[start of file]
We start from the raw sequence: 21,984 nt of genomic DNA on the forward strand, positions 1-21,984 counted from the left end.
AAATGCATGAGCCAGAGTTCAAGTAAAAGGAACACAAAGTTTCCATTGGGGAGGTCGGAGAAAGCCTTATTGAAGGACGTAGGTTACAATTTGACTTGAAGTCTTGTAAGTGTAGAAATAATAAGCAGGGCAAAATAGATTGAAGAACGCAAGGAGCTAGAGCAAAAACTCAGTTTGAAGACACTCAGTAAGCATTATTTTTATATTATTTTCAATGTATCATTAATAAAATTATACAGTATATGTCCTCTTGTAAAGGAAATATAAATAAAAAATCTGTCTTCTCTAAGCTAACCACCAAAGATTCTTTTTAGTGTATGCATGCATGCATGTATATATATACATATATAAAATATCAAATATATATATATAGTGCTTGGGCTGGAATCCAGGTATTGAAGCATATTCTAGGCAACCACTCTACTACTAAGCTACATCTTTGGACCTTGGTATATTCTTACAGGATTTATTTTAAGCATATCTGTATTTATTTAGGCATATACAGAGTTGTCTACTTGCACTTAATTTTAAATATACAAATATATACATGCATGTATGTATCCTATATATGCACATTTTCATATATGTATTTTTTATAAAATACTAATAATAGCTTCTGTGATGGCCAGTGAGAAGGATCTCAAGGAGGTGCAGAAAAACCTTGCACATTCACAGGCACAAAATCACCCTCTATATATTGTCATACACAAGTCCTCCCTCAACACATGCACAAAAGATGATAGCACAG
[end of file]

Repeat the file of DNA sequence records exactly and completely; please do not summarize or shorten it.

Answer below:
We start from the raw sequence: 21,984 nt of genomic DNA on the forward strand, positions 1-21,984 counted from the left end.
AAATGCATGAGCCAGAGTTCAAGTAAAAGGAACACAAAGTTTCCATTGGGGAGGTCGGAGAAAGCCTTATTGAAGGACGTAGGTTACAATTTGACTTGAAGTCTTGTAAGTGTAGAAATAATAAGCAGGGCAAAATAGATTGAAGAACGCAAGGAGCTAGAGCAAAAACTCAGTTTGAAGACACTCAGTAAGCATTATTTTTATATTATTTTCAATGTATCATTAATAAAATTATACAGTATATGTCCTCTTGTAAAGGAAATATAAATAAAAAATCTGTCTTCTCTAAGCTAACCACCAAAGATTCTTTTTAGTGTATGCATGCATGCATGTATATATATACATATATAAAATATCAAATATATATATATAGTGCTTGGGCTGGAATCCAGGTATTGAAGCATATTCTAGGCAACCACTCTACTACTAAGCTACATCTTTGGACCTTGGTATATTCTTACAGGATTTATTTTAAGCATATCTGTATTTATTTAGGCATATACAGAGTTGTCTACTTGCACTTAATTTTAAATATACAAATATATACATGCATGTATGTATCCTATATATGCACATTTTCATATATGTATTTTTTATAAAATACTAATAATAGCTTCTGTGATGGCCAGTGAGAAGGATCTCAAGGAGGTGCAGAAAAACCTTGCACATTCACAGGCACAAAATCACCCTCTATATATTGTCATACACAAGTCCTCCCTCAACACATGCACAAAAGATGATAGCACAG